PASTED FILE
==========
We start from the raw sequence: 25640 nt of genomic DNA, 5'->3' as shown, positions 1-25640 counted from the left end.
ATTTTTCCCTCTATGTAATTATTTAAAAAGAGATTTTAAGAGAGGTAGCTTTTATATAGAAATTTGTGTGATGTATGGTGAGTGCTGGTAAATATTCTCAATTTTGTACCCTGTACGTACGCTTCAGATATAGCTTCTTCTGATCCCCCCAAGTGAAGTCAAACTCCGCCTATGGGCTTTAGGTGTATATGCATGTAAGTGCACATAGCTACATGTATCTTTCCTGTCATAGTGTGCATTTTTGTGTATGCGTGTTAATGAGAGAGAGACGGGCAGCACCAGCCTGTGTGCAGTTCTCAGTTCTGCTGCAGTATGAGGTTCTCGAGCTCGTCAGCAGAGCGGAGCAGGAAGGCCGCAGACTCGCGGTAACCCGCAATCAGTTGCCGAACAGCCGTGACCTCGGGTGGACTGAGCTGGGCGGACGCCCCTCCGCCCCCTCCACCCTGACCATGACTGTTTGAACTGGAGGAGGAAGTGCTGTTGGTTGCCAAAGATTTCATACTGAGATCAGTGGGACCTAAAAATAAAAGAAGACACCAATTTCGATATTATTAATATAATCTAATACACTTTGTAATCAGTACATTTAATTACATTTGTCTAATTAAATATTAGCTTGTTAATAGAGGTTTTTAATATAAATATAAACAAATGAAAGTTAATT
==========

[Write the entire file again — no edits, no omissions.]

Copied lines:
We start from the raw sequence: 25640 nt of genomic DNA, 5'->3' as shown, positions 1-25640 counted from the left end.
ATTTTTCCCTCTATGTAATTATTTAAAAAGAGATTTTAAGAGAGGTAGCTTTTATATAGAAATTTGTGTGATGTATGGTGAGTGCTGGTAAATATTCTCAATTTTGTACCCTGTACGTACGCTTCAGATATAGCTTCTTCTGATCCCCCCAAGTGAAGTCAAACTCCGCCTATGGGCTTTAGGTGTATATGCATGTAAGTGCACATAGCTACATGTATCTTTCCTGTCATAGTGTGCATTTTTGTGTATGCGTGTTAATGAGAGAGAGACGGGCAGCACCAGCCTGTGTGCAGTTCTCAGTTCTGCTGCAGTATGAGGTTCTCGAGCTCGTCAGCAGAGCGGAGCAGGAAGGCCGCAGACTCGCGGTAACCCGCAATCAGTTGCCGAACAGCCGTGACCTCGGGTGGACTGAGCTGGGCGGACGCCCCTCCGCCCCCTCCACCCTGACCATGACTGTTTGAACTGGAGGAGGAAGTGCTGTTGGTTGCCAAAGATTTCATACTGAGATCAGTGGGACCTAAAAATAAAAGAAGACACCAATTTCGATATTATTAATATAATCTAATACACTTTGTAATCAGTACATTTAATTACATTTGTCTAATTAAATATTAGCTTGTTAATAGAGGTTTTTAATATAAATATAAACAAATGAAAGTTAATT